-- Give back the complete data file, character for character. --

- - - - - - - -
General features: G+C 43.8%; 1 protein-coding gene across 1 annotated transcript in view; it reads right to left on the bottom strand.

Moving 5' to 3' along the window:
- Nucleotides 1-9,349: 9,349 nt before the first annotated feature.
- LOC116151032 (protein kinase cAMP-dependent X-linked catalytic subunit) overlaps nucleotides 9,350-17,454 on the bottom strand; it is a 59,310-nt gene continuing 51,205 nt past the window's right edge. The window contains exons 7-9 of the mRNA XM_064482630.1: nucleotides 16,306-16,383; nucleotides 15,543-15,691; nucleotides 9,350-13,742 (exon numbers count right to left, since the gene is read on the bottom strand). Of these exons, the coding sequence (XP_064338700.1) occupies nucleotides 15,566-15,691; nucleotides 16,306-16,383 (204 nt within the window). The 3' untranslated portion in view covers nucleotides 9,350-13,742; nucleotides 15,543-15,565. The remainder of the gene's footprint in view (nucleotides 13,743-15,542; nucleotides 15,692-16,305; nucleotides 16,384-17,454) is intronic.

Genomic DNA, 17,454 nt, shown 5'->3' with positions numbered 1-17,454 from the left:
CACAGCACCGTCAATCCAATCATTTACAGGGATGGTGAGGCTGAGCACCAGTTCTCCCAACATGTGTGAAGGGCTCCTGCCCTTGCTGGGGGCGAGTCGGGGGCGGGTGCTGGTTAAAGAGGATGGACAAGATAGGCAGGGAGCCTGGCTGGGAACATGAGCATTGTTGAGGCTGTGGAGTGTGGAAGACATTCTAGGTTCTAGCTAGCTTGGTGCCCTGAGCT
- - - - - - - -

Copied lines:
General features: G+C 43.8%; 1 protein-coding gene across 1 annotated transcript in view; it reads right to left on the bottom strand.

Moving 5' to 3' along the window:
- Nucleotides 1-9,349: 9,349 nt before the first annotated feature.
- LOC116151032 (protein kinase cAMP-dependent X-linked catalytic subunit) overlaps nucleotides 9,350-17,454 on the bottom strand; it is a 59,310-nt gene continuing 51,205 nt past the window's right edge. The window contains exons 7-9 of the mRNA XM_064482630.1: nucleotides 16,306-16,383; nucleotides 15,543-15,691; nucleotides 9,350-13,742 (exon numbers count right to left, since the gene is read on the bottom strand). Of these exons, the coding sequence (XP_064338700.1) occupies nucleotides 15,566-15,691; nucleotides 16,306-16,383 (204 nt within the window). The 3' untranslated portion in view covers nucleotides 9,350-13,742; nucleotides 15,543-15,565. The remainder of the gene's footprint in view (nucleotides 13,743-15,542; nucleotides 15,692-16,305; nucleotides 16,384-17,454) is intronic.

Genomic DNA, 17,454 nt, shown 5'->3' with positions numbered 1-17,454 from the left:
CACAGCACCGTCAATCCAATCATTTACAGGGATGGTGAGGCTGAGCACCAGTTCTCCCAACATGTGTGAAGGGCTCCTGCCCTTGCTGGGGGCGAGTCGGGGGCGGGTGCTGGTTAAAGAGGATGGACAAGATAGGCAGGGAGCCTGGCTGGGAACATGAGCATTGTTGAGGCTGTGGAGTGTGGAAGACATTCTAGGTTCTAGCTAGCTTGGTGCCCTGAGCT